Blueacorn's owners took nearly $300 million in profits, according to the report. A letter the company sent the committee in February said it actually collected more than $1 billion in fees for processing PPP applications but also had about $700 million in expenses.

Investigators for the committee found Hockridge Reis was deeply involved in the day-to-day operations of the company and how it reviewed loan applications.

The company only spent $8.6 million, or less than 1% of the fees, received on fraud prevention.

The company owners also collected $300,000 in PPP loans that were in part facilitated by their own company, according to the report. In one application for a loan, Reis "falsely claimed to be an African American and a veteran."

The couple relocated to Puerto Rico last year, where they launched another lending consultancy, the report said. Maricopa County records show Hockridge Reis still owns a condominium near Scottsdale Fashion Square.

The congressional committee provided media with videos that appear to show Reis at a luxury beach house in San Juan, Puerto Rico, and also inside of a bar in Arizona. He is holding a massive roll of bills that he stuffs in the front pocket of his pants and highlights for the camera to show the bulge.

On May 21, 2020, Hockridge Reis posted on Facebook that she had co-founded Blueacorn, but her name is not on the company's incorporating documents filed with the state of Arizona.

"I co-founded Blue Acorn as a remedy for the blatant discrimination that's suffocating small businesses & their employees during this government-mandated shutdown," she wrote at the time.

When it was revealed last year the company was under investigation, Hockridge Reis declined to comment when reached by ABC 15. She worked for the station from 2011-2018, including as a news show anchor.

Small business loans not prioritized. 'Delete them'

The report also says that, contrary to the goals of the PPP program, Blueacorn did not prioritize small businesses but instead focused on the largest applications that would earn them the most.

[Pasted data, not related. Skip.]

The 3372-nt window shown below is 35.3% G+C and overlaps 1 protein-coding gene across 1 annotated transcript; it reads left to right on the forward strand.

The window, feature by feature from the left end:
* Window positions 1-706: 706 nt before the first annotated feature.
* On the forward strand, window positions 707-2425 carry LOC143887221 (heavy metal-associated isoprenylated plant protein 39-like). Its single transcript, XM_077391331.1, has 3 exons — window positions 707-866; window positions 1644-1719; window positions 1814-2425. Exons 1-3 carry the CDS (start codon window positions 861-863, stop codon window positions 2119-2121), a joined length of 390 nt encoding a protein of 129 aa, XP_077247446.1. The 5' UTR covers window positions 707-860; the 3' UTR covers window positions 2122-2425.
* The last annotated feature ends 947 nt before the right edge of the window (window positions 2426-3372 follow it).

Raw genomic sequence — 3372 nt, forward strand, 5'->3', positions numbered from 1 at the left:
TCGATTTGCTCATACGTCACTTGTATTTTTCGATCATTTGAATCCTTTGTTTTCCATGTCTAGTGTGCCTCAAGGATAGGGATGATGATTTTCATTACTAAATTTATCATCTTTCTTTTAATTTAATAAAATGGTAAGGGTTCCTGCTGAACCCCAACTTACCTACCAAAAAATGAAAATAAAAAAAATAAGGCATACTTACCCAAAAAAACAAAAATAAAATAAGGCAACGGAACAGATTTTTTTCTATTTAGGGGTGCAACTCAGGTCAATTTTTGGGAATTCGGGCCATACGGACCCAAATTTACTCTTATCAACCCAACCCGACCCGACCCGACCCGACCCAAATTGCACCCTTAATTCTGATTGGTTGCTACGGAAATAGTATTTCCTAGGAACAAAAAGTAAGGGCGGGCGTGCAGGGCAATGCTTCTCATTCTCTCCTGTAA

Investigators for the committee spoke with multiple people who reviewed loan applications for Blueacorn who reported they were instructed to prioritize speed in processing applications rather than verify the applications were legitimate.

"The faster the better," one former reviewer said, adding they were instructed to take 30 seconds or less to review an application.

"I mean … I don’t believe in prioritizing the biggest loans over the smallest … but, there should be some understanding that as we get started…closing these monster loans will get everyone paid," Hockridge Reis said in one Slack message obtained by the committee.

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"Delete them," she wrote of small loans in one Slack message obtained by the committee. "Who f------ cares. We're not the first bank to decline borrowers who deserve to be funded."

The investigators also obtained Slack messages written by Hockridge Reis that indicate big loans were not only given priority but also less scrutiny for fraud.

The report goes on to describe potentially fraudulent PPP loans processed for both the Blueacorn owners and people who worked with Phoenix-based Elev8 Advisors.

Blueacorn hired Elev8 to advise the company on compliance with laws and regulations related to the PPP.

At least 16 PPP loan application reviewers working for Elev8 Advisors on behalf of Blueacorn received more than $150,000 in PPP loans, the report said.